The film we made, is the story of our reunion, during which we remember what the beautiful game gave to us. Now, forty years later, I understand that the football team we created was something utterly unique. I don’t know of any team at that time, other than the Ireland Rugby Team, that was both cross-border and cross-religion. But where the IRFU was a structured and well-funded organisation, it was an organisation set up for men. And, it was a sport played by men.
We were a group of young women, without the support or recognition of an organisation. We funded ourselves, bought our own football kits and paid for our own transport. We played together. We formed friendships that would not have had the chance to flourish, within the divided communities of Northern Ireland. Football gave us a place to step outside the social norms. We created our own space within which we were deaf to the doctrine of community leaders and politicians. While many of those politicians were refusing to talk to each other, the friendships formed within our team gave us strength. We let our football do the talking.
When we met up in 2022, to work on Crossing Lines, I hadn’t seen Maggie Patterson for over 30 years. And she’s still the same. Older? Yes, but the young Maggie still shines through. She’s still a talker, a battler and a glass half full person.
I’ve known Teresa Conway since I was 15 years old. She was my best friend in my teenage years and is still my best friend. We had so much in common when we met and although we lived most of our adult lives in different places, we have never really been separated from each other.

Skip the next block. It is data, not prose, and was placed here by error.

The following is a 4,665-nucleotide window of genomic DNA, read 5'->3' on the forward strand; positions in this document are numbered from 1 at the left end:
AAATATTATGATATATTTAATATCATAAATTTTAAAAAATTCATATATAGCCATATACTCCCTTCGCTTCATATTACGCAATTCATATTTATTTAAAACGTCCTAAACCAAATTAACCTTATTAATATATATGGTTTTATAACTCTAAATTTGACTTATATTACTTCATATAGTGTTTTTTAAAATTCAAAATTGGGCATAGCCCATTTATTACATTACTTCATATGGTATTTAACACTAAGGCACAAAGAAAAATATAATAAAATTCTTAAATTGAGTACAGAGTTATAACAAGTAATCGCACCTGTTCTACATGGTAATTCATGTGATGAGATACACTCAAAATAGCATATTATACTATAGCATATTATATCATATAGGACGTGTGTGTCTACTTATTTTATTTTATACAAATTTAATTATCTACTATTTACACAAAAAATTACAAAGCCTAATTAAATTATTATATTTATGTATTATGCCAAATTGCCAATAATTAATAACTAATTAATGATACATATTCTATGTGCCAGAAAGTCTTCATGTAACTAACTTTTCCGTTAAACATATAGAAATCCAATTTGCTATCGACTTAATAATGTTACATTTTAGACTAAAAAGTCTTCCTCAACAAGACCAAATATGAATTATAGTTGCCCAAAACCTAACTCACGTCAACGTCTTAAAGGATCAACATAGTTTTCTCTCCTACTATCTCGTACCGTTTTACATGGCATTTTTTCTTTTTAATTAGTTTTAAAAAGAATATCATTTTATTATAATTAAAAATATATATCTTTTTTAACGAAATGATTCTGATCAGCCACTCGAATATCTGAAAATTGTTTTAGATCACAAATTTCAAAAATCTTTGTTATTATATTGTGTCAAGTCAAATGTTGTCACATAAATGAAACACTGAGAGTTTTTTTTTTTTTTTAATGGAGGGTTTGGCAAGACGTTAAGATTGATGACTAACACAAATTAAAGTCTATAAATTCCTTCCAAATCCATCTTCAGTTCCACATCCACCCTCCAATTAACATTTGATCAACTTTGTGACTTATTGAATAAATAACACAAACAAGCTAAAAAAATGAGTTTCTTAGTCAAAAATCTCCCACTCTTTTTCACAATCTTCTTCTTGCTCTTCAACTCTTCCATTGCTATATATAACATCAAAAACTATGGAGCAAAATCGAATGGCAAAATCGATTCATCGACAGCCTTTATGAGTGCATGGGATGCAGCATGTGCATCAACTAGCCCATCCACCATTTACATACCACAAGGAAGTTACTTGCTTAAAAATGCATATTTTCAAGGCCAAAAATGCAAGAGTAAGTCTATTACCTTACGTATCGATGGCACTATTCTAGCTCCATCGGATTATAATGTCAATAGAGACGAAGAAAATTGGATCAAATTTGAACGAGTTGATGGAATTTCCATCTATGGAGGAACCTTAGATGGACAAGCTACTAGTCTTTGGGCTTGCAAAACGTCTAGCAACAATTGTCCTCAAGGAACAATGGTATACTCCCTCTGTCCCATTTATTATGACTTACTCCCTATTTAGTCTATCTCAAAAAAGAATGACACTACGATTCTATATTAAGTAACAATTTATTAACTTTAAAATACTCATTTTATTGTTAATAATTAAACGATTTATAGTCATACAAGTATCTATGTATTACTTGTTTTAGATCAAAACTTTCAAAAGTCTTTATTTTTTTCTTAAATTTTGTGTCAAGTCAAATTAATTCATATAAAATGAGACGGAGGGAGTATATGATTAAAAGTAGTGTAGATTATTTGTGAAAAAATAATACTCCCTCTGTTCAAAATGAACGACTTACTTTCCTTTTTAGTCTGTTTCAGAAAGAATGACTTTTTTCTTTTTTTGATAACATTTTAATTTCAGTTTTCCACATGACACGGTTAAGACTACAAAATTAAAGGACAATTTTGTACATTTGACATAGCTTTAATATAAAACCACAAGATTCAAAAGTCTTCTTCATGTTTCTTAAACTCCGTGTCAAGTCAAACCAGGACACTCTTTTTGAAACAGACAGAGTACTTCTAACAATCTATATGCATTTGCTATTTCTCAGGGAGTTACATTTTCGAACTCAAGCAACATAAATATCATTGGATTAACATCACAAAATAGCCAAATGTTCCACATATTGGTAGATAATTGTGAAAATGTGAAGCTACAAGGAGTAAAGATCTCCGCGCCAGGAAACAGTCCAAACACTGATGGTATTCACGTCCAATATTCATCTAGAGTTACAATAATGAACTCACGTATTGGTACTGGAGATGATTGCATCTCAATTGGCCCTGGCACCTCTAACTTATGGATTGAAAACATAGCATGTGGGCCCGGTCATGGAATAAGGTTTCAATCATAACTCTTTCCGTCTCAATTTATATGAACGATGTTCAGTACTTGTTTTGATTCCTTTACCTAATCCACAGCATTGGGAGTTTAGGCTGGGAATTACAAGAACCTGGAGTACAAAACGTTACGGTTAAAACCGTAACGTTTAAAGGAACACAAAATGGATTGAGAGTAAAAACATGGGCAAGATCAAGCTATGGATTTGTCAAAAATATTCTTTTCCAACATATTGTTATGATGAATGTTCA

Tena Quigley became one of my close friends during my late teens and early twenties. Myself, Tena, Teresa, Maggie and Geraldine Maguire, from Newtownstewart, were like a band of sisters. We formed a close bond and looked out for each other.
We all remember Jimmy Conwell. One of only two males within our group. As manager, driver, supporter and friend, Jimmy was the man in the middle. Without him, so many of these memories would not exist. He was the person that brought us together and he kept us together.
He shaped an environment around us, where all of us mattered. An environment where we all belonged and where we all felt safe. At that time, as young women, we took so much of this for granted. Jimmy was just there. Like our parents were just there. And then there was Joe Houston, our trainer and friend. Not much older than us, but definitely the boss on the training field. He put us through our paces and instilled in us, a level of confidence and belief in our abilities. Joe Houston died at the age of 32. He left his mark on all of us. As young women, we were not mature enough to appreciate the sense of security that came with having these two trusted and consistent adults in our lives. We will never know how much different our lives would have been if we had never had our hybrid football team. If we had never met Jimmy Conwell. If we had not been able to persuade Joe Houston that we needed his help if we were to excel. At a time when many people were experiencing the trauma of living in a warzone, our hybrid team seemed to fly under the radar. We flew through a space that afforded us a greater level of protection from that environment.
The beautiful game of football enriched the lives of all of us. It created a world for us in which we could step outside the commonplace fear, division and hatred that was prevalent during the troubles. In our world, our football world, this fear and division was largely dismantled. We replaced the fear and division with acceptance and friendship.
Our short film “Crossing Lines” is to be shown as part of the Docs Ireland Documentary Festival in Belfast, on 25th June at 12.30pm, in the Black Box.